The Jerusalem Templefrom The Temple (1633), by George Herbert:

 

¶   Antiphon (II)


Chor.      PRaised be the God of love,
                        Men.    Here below,
                        Angels. And here above:
Cho.       Who hath dealt his mercies so,
                        Ang.    To his friend,
                        Men.   And to his foe;

Cho.       That both grace and glorie tend
                        Ang.    Us of old,
                        Men.    And us in th'end.
Cho.       The great shepherd of the fold
                        Ang.    Us did make,
                        Men.    For us was sold.

Cho.       He our foes in pieces brake;
                        Ang.    Him we touch;
                        Men.    And him we take.
Cho.       Wherefore since that he is such,
                        Ang.    We adore,
                        Men.    And we do crouch.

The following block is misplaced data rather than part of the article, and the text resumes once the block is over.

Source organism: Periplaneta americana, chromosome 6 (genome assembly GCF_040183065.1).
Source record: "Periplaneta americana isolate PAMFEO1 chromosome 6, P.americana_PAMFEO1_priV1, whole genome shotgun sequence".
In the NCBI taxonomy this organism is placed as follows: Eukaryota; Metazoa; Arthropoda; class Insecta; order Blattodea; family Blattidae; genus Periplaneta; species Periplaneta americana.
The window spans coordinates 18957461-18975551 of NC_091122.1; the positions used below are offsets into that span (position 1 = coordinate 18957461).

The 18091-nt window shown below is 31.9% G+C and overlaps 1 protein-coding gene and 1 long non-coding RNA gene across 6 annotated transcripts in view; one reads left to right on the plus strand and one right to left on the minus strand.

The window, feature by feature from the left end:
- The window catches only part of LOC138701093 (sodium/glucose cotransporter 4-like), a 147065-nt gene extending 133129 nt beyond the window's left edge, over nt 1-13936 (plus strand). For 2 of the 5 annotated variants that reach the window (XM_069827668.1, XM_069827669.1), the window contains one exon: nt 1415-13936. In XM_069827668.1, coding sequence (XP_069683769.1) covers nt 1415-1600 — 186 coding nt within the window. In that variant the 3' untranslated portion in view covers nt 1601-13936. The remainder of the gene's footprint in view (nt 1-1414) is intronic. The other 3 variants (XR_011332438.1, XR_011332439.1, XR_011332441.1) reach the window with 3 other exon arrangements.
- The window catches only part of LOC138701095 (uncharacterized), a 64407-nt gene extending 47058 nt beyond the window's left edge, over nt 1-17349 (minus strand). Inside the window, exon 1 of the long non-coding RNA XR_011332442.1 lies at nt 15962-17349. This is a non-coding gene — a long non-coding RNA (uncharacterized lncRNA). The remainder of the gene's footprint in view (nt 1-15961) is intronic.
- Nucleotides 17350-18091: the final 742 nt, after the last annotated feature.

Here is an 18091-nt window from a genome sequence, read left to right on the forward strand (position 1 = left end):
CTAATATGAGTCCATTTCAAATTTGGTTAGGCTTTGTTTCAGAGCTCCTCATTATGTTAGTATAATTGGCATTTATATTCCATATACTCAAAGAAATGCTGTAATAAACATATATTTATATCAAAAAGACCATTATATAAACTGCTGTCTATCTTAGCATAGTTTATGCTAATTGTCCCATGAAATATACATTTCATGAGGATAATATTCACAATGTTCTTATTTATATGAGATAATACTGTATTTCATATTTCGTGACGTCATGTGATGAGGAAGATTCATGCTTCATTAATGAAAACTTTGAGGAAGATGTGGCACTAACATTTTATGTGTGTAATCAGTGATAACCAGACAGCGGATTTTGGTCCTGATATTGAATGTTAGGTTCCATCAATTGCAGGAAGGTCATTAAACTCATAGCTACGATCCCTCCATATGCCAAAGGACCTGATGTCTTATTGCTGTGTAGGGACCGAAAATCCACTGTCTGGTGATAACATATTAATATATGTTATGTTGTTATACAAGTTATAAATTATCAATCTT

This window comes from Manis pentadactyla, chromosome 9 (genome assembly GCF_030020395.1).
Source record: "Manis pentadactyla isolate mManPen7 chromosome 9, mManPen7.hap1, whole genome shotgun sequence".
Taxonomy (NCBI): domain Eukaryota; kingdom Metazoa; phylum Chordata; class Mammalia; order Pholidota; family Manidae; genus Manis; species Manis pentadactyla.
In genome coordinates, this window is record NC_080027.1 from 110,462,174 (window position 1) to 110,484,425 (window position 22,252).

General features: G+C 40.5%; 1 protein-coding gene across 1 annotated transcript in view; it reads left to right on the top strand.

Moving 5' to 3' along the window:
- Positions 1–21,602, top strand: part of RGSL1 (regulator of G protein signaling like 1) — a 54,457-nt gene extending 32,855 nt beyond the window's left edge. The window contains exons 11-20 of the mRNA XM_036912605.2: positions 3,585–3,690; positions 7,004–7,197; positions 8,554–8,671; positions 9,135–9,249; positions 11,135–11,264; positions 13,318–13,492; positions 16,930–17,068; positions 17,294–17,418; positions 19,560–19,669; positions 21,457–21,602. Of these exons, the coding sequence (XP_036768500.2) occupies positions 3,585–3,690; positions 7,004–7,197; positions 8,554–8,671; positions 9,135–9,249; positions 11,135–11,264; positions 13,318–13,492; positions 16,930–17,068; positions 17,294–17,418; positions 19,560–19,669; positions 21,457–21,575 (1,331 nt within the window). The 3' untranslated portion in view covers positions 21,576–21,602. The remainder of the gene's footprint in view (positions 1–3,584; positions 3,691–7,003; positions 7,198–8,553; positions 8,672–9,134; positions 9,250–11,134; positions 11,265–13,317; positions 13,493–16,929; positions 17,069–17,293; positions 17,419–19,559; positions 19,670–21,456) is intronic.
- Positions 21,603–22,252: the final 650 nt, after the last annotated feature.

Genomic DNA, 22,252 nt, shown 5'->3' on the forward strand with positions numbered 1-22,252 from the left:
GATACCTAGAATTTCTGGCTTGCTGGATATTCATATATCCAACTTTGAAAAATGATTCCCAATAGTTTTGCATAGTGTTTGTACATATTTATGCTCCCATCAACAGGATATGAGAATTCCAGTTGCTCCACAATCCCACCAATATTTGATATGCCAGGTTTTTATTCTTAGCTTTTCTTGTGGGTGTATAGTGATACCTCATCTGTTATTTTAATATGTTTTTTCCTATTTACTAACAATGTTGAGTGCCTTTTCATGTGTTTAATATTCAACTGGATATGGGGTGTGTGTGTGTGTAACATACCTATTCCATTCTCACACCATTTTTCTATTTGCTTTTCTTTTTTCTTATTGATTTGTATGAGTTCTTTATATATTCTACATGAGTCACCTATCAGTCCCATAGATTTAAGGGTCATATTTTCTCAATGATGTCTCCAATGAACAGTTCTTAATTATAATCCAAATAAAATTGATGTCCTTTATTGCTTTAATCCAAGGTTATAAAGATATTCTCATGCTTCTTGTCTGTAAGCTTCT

Cho.       Lord, thy praises should be more.
                        Men.   We have none,1
                        Ang.    And we no store.
Cho.       Praised be the God alone,
              Who hath made of two folds one.


1 Men/women have none sufficient to give just praise. Angels have no store/reserve of praises, and, therefore, none to give to mortals. See To all Angels and Saints. Therefore, mortals must be continually responsible to generate and return praise to God. [Return]

Antiphon: A versicle or sentence sung by one choir in response to another choir. Also the composition. (Oxford English Dictionary)

Benjamin Britten (1903-1976) wrote "Antiphon," an anthem, with the words of this poem. [Identified thanks to Brock Erickson, St. Martinís Chamber Choir.]

Music Interpretation: "Antiphon (II)," an anthem by Red Dragon.

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